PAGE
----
Casio combines LCD and fingerprint sensor

Casio Computer has developed a fingerprint sensor layered on top of a 1.2-inch LCD screen, providing a convenient way for phone makers to incorporate biometric security into their handsets, a Casio official said Tuesday at the Ceatec 2004 show in Chiba, Japan.

"This is the world's first combined LCD screen and fingerprint scanner," claimed Jerry Schroeder, a senior engineer with Casio's U.S. division, who demonstrated a prototype of the scanner mounted on a mobile phone at Casio's booth. "It's still under development, but we see applications across a lot of devices."

Incorporating the technology into the display of a mobile phone will help manufacturers save space, which is at a premium on such devices, Schroeder said.

Some cellular telephones in Japan already use fingerprint scanners to provide added data protection, such as Fujitsu's F900i handset offered by NTT DoCoMo.

The LCD-type scanner consists of a layer of optical sensors on a 0.7 millimeter-thick sensor substrate, which in turn sits on top of a conventional TFT (thin-film transistor) LCD, said Yasuo Mochizuki, deputy general manager of Casio's device division.

The layer contains thousands of optical sensors, he said, although he didn't say exactly how many were in the demonstration model.

This differs from other biometric scanners which often use a CCD (charge-coupled device) sensor to capture images of fingerprints, or a capacitor-type system that "reads" the ridges and troughs of a fingerprint through variations in the electrical charges produced where the finger touches the sensor.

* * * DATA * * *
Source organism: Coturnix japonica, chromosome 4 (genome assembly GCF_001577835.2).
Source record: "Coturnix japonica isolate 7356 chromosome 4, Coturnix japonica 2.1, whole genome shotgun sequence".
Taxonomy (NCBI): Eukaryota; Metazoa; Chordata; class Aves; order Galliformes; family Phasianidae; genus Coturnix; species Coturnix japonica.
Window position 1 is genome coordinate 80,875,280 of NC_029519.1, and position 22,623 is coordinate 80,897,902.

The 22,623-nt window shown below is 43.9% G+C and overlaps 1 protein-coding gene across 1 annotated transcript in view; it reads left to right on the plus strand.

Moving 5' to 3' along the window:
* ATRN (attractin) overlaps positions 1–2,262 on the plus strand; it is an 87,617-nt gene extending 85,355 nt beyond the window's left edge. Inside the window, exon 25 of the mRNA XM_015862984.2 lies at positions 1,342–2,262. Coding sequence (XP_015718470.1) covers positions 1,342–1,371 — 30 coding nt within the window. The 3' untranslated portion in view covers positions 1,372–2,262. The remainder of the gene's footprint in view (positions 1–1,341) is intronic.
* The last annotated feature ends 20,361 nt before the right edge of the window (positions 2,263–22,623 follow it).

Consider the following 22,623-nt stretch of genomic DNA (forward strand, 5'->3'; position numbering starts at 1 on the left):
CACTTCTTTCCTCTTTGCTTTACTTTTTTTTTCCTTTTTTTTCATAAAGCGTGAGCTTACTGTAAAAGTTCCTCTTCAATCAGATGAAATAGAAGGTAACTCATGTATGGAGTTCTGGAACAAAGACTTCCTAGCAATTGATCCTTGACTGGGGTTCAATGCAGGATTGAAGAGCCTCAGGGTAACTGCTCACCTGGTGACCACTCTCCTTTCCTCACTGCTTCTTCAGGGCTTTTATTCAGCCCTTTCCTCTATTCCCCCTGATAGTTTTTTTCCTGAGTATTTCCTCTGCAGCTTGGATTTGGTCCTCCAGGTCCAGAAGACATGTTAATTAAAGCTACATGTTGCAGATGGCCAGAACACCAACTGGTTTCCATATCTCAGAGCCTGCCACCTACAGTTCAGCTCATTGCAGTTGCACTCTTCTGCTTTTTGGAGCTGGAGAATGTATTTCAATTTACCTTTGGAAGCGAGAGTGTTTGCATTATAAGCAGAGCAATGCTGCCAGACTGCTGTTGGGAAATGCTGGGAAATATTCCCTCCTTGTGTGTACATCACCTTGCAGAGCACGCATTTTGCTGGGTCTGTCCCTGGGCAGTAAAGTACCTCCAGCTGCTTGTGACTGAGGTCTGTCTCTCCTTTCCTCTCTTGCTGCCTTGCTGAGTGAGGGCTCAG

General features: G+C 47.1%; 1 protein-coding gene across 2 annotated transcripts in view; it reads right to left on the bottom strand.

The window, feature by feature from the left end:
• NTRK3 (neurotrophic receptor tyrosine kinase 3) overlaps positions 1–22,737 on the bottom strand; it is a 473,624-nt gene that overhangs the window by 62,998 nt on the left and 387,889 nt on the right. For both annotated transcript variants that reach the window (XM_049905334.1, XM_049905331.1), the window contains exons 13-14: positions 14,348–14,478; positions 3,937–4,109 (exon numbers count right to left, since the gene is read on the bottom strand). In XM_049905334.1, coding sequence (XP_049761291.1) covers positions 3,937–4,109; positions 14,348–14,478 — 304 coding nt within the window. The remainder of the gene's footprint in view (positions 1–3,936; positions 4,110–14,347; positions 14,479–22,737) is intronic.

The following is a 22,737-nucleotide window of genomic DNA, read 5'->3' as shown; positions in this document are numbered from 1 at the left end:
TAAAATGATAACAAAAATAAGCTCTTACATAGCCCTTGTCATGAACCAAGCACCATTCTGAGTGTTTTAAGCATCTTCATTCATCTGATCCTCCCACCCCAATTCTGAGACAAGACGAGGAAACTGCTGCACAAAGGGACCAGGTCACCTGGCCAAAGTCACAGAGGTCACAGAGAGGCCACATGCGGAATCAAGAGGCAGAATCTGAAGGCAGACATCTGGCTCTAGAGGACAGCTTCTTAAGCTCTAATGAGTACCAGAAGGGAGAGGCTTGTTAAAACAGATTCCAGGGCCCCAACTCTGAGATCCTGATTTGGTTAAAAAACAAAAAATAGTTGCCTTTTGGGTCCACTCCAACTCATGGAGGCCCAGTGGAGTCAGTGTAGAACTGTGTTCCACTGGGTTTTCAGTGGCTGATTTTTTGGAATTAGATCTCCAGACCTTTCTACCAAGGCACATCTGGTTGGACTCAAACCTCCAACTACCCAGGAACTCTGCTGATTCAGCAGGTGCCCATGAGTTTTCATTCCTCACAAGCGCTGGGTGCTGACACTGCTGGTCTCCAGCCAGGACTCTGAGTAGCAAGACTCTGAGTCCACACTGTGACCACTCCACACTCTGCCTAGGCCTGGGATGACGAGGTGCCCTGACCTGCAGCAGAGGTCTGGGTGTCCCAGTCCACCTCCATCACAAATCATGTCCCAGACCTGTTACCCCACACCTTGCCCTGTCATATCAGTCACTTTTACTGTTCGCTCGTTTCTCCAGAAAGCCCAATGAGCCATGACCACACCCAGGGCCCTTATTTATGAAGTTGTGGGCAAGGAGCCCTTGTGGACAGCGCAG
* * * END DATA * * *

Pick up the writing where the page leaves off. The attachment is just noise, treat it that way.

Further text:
Mobile phones and PDAs (personal digital assistants) are the initial targets for Casio's fingerprint reader, but Casio hopes it will find a home in any device that requires an extra level of user authentication beyond a password, Mochizuki.

The sensor technology is superior to CCD or capacitor-type systems, according to Mochizuki. CCD sensors tend to have problems reading ink-stained or dirty fingerprints, and capacitor types are poor at reading a print when the skin on the finger is very dry, he said. Casio's LCD approach suffers neither of these drawbacks, he said.

"The light sensors are very close to the skin and able to distinguish the groves in the fingerprint very finely. It's a much better solution," he argued.

The sensor technology is complete and could be commercialized within a few months, although the necessary driver chips are still being developed, meaning the technology is unlikely to find its way into products for 12 months to 18 months, he said.

Ceatec, properly known as the Combined Exhibition of Advanced Technologies Providing Image, Information and Communications, runs until Saturday.

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Paul Kallender

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